- Water Quality: The amount of waste produced by fish increases with the number of fish in the tank. It is important to keep this in mind when stocking your aquarium, as poor water quality can lead to health problems for your fish.
- Plants: A planted 20-gallon tank will provide better oxygenation for twenty 1-inch fish than a bare tank. This is due to the oxygen produced by the plants in the tank.
- The type of fish you want to keep: Some fish are more active than others and will require more space.
- The Adult size of the fish: Some fish grow to be very large, while others stay quite small.
You must consider the fish compatibility when stocking your aquarium with multiple fish species. Some fish are more aggressive and may not do well with others. It is important to research the fish you are considering to be sure they will be compatible with the other fish in your aquarium.
Frequently Asked Questions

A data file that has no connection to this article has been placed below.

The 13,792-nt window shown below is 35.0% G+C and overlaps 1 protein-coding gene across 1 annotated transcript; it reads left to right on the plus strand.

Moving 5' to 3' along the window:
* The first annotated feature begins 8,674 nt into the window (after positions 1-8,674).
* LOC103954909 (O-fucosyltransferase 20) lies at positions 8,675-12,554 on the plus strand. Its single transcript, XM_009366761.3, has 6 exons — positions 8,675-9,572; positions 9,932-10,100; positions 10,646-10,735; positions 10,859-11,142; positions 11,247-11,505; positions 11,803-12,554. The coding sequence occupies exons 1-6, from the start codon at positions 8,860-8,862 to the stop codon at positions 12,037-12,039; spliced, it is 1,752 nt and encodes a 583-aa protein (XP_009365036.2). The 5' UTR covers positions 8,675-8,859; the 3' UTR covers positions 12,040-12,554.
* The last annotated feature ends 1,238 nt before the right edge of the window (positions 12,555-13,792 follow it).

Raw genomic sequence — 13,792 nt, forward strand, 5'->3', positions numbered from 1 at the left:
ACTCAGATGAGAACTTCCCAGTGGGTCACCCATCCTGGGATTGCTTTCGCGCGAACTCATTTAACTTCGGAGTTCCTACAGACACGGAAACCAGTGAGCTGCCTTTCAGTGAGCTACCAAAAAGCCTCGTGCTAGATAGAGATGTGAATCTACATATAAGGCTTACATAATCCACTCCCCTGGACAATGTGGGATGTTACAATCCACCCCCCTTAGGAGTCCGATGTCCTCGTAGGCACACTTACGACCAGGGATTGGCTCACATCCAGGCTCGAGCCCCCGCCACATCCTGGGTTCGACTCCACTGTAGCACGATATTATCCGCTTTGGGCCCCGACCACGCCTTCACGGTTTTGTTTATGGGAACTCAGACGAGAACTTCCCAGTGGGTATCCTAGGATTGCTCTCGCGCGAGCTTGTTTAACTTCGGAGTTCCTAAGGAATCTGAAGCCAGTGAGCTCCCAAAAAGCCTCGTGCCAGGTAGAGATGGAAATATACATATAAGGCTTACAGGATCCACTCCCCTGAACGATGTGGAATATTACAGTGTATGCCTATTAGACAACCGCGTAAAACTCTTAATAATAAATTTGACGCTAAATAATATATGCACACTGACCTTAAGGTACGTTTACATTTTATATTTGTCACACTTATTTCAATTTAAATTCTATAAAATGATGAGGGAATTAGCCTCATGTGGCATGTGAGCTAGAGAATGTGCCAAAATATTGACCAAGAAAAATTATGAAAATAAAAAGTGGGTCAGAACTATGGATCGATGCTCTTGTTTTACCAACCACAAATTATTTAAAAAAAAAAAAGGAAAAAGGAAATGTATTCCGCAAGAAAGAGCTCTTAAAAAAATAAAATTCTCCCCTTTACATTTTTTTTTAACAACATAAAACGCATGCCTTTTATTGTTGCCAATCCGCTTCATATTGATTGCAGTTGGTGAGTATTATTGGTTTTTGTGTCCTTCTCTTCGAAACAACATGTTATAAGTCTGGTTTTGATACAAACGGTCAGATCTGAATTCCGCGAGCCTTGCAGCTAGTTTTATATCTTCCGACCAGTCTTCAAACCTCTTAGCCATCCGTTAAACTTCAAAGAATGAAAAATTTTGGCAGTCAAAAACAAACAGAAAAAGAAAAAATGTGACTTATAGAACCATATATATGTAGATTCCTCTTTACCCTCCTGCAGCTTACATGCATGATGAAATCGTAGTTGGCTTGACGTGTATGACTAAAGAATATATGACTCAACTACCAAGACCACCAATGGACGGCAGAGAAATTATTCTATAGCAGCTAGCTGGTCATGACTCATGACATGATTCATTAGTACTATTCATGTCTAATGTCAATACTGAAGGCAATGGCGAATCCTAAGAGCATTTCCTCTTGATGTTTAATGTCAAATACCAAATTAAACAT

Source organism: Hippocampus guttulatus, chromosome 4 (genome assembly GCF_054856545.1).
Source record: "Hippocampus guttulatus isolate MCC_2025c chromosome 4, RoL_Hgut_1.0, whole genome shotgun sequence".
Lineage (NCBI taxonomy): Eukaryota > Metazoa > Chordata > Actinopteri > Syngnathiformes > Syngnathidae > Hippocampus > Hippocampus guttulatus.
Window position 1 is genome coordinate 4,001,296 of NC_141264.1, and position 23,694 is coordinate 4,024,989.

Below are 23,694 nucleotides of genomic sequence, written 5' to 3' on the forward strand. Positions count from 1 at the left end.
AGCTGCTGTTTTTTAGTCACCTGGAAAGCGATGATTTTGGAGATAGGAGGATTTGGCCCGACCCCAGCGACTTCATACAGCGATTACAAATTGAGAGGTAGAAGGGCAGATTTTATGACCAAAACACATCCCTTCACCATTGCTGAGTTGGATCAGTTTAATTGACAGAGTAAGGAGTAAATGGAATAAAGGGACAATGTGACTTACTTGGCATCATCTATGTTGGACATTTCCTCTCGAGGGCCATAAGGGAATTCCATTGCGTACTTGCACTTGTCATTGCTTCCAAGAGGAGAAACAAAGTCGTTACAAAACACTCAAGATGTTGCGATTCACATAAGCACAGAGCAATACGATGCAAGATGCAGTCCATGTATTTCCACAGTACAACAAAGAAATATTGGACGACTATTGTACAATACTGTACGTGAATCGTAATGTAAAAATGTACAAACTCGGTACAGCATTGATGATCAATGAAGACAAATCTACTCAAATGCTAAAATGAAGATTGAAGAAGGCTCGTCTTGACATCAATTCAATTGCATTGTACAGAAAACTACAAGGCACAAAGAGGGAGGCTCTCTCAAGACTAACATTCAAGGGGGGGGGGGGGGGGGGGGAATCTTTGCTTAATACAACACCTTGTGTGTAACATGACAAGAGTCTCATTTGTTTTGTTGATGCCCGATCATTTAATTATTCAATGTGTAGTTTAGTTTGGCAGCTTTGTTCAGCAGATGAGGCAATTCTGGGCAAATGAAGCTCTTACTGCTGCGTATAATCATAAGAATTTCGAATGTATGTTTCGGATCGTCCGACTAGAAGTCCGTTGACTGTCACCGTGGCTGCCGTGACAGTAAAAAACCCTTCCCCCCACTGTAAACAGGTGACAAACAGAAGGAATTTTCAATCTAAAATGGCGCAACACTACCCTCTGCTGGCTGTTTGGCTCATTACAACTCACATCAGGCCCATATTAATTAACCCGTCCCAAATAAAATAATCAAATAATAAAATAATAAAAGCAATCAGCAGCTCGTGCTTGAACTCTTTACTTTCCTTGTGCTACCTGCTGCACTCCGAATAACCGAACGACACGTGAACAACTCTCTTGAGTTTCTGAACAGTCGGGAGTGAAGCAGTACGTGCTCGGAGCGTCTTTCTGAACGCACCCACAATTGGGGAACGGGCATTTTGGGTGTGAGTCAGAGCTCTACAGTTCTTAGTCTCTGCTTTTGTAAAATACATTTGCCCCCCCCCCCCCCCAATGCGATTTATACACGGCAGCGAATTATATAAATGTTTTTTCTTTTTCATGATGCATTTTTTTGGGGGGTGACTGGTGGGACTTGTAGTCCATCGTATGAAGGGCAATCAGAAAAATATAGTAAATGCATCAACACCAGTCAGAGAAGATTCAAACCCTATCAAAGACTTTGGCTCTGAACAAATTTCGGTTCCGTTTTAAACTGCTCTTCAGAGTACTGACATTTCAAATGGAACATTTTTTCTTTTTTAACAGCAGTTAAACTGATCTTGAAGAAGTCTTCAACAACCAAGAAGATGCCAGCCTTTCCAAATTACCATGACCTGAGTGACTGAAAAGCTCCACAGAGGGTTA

Can 1 male and 1 female betta fish live together?
Male betta fish cannot live together because they will fight each other. Male betta fish are aggressive and territorial towards other fish, including female betta fish.
Can I keep 2 axolotls in a 20-gallon tank?
No, two axolotls will not be able to live together in a 20-gallon tank. Axolotls are solitary creatures and they need a lot of space to themselves, so a 55-75 gallon tank is necessary to house two axolotls.
A 20-gallon tank is great for various fish, including bettas, cichlids, and rainbows kribs. It’s important to choose your fish carefully so they all have the space they need to thrive in the tank. With a little knowledge, you can create an aquarium perfect for your needs and interests.
Featured image credit: Tuan86, Pixabay